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The pioneering finance director

Bond, who had worked with Weinstock at Radio & Allied, set about
introducing new management accounts systems that produced clear, accurate
data-enabling divisional managers – and Weinstock himself, of course – to see
exactly what was going on, and to be responsible for the results. Tough controls
were brought in: cash limits, annual budgets, monthly reporting and – worst of
all, for many – the prospect of a phone call at any time from Weinstock asking
detailed questions about the figures that Bond placed before him. For over a
hundred business units, a handful of simple statistics, ratios and key
performance indicators were produced each month and managers were left in no
doubt about the consequences if their explanations for underperformance failed
to convince. And as Bond screwed cash out of the businesses, it was up to the
managers to collect their debts from customers.

This was revolutionary in those days. Bond – who was knighted in 1977 – made
his role so integral to the success of GEC that he was made deputy managing
director a few years after joining the company – a role he retained until his
retirement in 1990. He and Weinstock rarely disagreed and were constantly in
each other’s offices. Bond was described by one contemporary as “an angel from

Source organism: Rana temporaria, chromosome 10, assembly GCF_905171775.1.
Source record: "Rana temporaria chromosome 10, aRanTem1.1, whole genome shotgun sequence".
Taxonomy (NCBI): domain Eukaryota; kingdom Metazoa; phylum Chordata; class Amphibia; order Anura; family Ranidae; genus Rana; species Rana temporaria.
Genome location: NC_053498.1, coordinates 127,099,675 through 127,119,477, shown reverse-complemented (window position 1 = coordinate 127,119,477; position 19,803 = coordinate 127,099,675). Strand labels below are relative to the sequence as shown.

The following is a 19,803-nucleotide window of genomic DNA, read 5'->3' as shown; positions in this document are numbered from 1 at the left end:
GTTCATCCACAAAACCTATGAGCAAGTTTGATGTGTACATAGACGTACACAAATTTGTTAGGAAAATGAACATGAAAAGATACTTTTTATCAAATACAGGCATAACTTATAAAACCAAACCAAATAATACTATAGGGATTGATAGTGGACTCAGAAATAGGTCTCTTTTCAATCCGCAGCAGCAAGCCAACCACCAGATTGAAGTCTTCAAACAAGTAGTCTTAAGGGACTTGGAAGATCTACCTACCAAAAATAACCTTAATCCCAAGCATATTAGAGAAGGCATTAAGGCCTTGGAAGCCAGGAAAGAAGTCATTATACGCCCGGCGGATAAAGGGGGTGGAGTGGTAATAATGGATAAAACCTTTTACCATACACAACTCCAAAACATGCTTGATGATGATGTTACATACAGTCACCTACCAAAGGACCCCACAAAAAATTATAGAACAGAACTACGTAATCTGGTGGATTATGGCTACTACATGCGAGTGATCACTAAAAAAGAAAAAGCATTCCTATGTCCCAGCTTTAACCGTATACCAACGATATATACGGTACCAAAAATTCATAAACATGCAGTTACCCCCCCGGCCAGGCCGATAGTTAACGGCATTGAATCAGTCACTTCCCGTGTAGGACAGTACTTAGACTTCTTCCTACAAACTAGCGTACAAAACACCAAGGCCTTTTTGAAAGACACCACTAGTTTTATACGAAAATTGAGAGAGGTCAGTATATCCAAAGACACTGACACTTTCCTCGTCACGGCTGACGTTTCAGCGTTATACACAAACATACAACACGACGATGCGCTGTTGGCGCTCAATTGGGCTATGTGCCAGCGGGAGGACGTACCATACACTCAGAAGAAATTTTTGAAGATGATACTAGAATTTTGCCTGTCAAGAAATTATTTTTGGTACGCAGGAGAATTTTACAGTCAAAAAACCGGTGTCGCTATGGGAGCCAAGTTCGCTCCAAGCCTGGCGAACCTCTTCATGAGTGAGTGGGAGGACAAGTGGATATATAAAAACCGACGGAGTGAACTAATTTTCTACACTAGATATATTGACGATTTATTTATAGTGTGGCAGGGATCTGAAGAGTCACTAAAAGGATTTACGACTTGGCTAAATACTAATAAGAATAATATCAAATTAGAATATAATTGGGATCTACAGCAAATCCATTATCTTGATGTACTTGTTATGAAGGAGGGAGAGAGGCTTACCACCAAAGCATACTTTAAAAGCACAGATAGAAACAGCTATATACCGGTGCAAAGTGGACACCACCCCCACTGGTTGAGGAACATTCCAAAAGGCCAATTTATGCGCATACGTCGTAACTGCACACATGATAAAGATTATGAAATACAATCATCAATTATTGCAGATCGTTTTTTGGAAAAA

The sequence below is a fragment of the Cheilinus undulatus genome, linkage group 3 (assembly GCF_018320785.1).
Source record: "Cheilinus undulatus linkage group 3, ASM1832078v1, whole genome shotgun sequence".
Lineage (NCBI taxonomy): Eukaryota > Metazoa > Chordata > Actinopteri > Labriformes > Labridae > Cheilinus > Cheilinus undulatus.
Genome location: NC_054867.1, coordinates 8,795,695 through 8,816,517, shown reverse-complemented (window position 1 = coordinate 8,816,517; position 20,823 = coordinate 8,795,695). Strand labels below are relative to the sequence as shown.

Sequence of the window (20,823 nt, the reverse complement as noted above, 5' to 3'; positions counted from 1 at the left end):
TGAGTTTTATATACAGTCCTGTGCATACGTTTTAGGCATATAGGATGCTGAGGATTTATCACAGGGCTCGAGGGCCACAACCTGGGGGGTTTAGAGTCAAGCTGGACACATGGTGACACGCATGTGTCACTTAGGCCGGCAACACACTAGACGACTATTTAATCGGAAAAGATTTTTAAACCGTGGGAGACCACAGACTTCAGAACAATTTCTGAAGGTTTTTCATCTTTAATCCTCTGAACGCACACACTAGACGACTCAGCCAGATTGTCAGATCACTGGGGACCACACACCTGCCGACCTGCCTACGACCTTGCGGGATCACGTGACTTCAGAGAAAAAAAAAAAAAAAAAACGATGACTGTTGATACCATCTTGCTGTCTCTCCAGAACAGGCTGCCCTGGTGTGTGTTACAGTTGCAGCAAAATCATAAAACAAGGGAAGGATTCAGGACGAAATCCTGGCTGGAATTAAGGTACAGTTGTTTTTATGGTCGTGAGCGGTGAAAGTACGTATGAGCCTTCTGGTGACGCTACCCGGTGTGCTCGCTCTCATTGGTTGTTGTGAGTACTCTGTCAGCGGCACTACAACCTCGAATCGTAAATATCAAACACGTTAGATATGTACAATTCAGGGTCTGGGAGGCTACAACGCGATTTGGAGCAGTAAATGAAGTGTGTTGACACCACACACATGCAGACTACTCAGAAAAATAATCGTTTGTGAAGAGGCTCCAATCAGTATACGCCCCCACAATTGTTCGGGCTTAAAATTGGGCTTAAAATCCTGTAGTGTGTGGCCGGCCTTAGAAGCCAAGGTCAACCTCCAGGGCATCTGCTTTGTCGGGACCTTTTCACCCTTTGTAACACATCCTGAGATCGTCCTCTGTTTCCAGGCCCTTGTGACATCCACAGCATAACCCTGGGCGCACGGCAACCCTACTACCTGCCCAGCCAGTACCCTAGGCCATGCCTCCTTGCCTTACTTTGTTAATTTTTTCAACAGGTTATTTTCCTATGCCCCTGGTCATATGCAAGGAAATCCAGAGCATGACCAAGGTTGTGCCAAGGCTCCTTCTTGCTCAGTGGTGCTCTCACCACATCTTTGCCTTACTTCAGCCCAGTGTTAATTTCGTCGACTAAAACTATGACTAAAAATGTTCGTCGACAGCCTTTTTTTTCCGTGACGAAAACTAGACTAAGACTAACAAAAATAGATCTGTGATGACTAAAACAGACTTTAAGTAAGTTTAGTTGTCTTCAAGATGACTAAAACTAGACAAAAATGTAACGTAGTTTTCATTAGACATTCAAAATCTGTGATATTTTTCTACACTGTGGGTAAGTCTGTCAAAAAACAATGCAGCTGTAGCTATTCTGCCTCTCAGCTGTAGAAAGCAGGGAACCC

heaven – an accountant who could see things broadly”. Revolutionary, indeed.

Bond died in May at the age of 86 and his passing offers an opportunity to
reflect on what he achieved – and what the challenge is for today’s FDs. His
systems and controls provided easily comprehensible data that allowed managers
to see where their businesses stood and to take responsibility for their
performance. Arguably, in Weinstock’s hands, these systems engendered a
management culture that became too much based on fear; every aspect of the
company – from the headquarters to the smallest factory – could be described by
the word “stingy”; and despite the rapid growth in the company there was an
apparent reluctance to engage in real investment. At heart, however, Bond had a
clear, pioneering vision of the role of the FD – to enable the business to make
well informed decisions – a vision that is just as relevant today.

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